If you brew a variety of teas other than black, a temperature-controlled kettle is a wonderful option. You may program the kettle to boil the water to the appropriate temperature, ensuring that you always have the proper water for your tea.


The kettle shown above (available on Amazon) includes buttons for all of the various temperatures, each with a description of which tea they should be used for (boil, delicate, white, green, oolong, and french press).

If you don’t have a thermometer, you may estimate the temperature of the water by observing the bubbles. Small bubbles will rise to the top of the water around 160 to 170 degrees Fahrenheit, and strings of bubbles will emerge from the kettle’s bottom at 180 to 190 degrees Fahrenheit. You’ll have a full rolling boil after that.

What is the Best Water to Brew Tea With?

Tea is nearly completely made up of water. For optimum pleasure, many individuals swear by using a particular kind of water to make their tea.

Yes, water is essential. Your tea will definitely taste strange if you use salty tap water that you wouldn’t drink on its own. Having said that, most tap water will suffice. If you like the flavor of your tap water, it will almost always brew excellent tea.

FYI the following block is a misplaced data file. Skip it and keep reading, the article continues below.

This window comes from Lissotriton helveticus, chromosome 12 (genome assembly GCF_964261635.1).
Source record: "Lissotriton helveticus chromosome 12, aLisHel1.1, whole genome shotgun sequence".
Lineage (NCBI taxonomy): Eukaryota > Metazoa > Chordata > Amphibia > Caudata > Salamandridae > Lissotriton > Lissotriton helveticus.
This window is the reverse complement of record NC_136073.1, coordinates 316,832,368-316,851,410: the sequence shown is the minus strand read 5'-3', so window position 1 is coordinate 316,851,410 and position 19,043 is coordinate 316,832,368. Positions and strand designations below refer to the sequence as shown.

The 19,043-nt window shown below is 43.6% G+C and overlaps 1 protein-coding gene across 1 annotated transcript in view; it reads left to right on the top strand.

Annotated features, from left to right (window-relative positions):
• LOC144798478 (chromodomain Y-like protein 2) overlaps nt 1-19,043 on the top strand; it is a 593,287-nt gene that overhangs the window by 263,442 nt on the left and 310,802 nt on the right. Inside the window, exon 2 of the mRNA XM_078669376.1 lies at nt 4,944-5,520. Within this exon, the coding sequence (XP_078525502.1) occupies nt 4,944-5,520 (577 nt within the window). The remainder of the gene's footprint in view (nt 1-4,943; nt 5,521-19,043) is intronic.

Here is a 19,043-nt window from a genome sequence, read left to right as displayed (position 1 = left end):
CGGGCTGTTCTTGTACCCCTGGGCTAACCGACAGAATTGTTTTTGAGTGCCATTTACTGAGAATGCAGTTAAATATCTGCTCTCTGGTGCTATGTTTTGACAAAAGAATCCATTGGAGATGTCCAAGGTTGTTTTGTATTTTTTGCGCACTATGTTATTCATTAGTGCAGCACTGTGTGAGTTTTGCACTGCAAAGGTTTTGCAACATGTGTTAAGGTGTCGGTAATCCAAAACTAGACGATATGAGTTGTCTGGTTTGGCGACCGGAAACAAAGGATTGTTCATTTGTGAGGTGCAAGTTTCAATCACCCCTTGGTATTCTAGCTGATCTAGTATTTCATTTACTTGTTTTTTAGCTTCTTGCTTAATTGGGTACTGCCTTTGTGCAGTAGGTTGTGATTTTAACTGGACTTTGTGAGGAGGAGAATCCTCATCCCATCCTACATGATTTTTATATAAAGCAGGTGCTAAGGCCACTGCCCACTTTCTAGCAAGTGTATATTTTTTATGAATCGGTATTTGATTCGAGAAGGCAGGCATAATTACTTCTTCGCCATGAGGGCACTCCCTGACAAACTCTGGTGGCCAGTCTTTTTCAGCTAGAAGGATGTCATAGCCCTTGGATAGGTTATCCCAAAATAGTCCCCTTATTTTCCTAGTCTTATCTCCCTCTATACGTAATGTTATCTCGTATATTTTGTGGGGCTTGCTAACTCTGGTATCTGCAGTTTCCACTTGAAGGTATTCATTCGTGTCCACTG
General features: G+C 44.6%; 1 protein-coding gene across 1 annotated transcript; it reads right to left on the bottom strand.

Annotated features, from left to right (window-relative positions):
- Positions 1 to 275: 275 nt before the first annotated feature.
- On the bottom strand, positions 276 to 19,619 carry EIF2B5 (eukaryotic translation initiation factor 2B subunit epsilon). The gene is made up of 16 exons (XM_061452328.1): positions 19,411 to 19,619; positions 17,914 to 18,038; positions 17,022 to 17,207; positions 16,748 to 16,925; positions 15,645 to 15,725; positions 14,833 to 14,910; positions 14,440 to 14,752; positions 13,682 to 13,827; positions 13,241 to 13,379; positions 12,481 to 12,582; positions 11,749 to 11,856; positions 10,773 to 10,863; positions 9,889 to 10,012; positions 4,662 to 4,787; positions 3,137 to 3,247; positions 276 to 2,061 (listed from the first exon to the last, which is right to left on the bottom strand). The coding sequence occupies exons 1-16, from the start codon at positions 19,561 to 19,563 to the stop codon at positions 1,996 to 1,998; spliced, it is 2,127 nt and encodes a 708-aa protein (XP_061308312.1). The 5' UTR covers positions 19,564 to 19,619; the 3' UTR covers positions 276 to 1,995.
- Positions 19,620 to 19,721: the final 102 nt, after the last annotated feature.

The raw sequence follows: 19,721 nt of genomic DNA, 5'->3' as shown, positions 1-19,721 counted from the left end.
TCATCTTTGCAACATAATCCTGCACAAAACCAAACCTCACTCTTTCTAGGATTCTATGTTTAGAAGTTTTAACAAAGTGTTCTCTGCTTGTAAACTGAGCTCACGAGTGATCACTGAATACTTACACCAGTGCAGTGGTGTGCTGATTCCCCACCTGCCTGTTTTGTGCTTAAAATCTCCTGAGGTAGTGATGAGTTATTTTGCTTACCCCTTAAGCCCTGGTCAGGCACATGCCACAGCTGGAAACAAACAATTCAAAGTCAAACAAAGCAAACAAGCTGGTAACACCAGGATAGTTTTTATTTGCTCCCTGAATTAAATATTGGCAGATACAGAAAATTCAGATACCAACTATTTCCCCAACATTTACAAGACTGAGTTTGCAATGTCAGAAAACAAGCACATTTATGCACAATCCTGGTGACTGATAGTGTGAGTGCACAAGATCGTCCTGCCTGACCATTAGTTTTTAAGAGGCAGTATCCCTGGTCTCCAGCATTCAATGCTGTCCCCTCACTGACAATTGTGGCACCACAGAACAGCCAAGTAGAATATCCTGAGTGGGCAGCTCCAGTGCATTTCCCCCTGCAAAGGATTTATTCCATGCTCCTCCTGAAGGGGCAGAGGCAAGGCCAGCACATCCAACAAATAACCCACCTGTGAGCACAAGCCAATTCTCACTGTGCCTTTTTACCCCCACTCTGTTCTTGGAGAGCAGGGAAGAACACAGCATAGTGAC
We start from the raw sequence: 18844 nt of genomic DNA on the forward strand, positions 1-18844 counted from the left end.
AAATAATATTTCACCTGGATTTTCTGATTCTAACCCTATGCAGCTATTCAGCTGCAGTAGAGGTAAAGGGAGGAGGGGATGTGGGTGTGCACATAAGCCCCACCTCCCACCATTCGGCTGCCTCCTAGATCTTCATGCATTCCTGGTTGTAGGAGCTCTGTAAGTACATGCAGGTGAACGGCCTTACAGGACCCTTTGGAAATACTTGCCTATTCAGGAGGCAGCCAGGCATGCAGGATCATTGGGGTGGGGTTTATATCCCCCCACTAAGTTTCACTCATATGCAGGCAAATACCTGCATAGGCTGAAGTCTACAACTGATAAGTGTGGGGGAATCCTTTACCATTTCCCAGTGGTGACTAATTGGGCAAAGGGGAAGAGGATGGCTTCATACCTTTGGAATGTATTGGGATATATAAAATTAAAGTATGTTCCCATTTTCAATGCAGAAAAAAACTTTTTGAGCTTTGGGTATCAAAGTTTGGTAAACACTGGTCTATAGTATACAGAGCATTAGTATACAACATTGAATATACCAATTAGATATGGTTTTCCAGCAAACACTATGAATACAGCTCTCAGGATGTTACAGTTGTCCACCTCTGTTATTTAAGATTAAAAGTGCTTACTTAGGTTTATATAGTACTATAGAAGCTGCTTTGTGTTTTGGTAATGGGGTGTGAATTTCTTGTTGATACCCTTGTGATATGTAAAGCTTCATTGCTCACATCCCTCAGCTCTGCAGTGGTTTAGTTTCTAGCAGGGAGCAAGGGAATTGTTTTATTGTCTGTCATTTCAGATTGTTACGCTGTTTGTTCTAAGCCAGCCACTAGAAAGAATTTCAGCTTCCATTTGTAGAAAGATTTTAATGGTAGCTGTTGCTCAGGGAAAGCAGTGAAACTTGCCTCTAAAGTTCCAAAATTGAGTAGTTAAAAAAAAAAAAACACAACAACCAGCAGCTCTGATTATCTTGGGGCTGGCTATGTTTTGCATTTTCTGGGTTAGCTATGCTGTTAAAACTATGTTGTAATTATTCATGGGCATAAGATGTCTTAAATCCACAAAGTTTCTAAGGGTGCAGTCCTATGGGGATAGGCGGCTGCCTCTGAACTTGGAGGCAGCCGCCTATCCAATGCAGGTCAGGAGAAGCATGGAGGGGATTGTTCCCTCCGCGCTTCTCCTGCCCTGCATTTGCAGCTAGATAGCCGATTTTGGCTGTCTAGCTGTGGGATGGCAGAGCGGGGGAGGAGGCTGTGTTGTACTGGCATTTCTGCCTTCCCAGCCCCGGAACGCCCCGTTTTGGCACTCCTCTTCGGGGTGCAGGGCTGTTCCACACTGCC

The common opinion is that if you want the finest tea, you should use premium bottled water. Unlike tap water, which contains chemicals and minerals, bottled water has less minerals and is thus purer. As a result, your tea will absorb less of the taste of the water you used.

Additional Tea Brewing Advice

  • Never drink water that has been left out for more than a few minutes or that has been boiled. It may be tempting to reuse the leftover kettle water, however boiling the water removes the oxygen, resulting in a ‘flat cup’ when used in tea. The taste of flat cups is somewhat different; it’s like drinking stale water.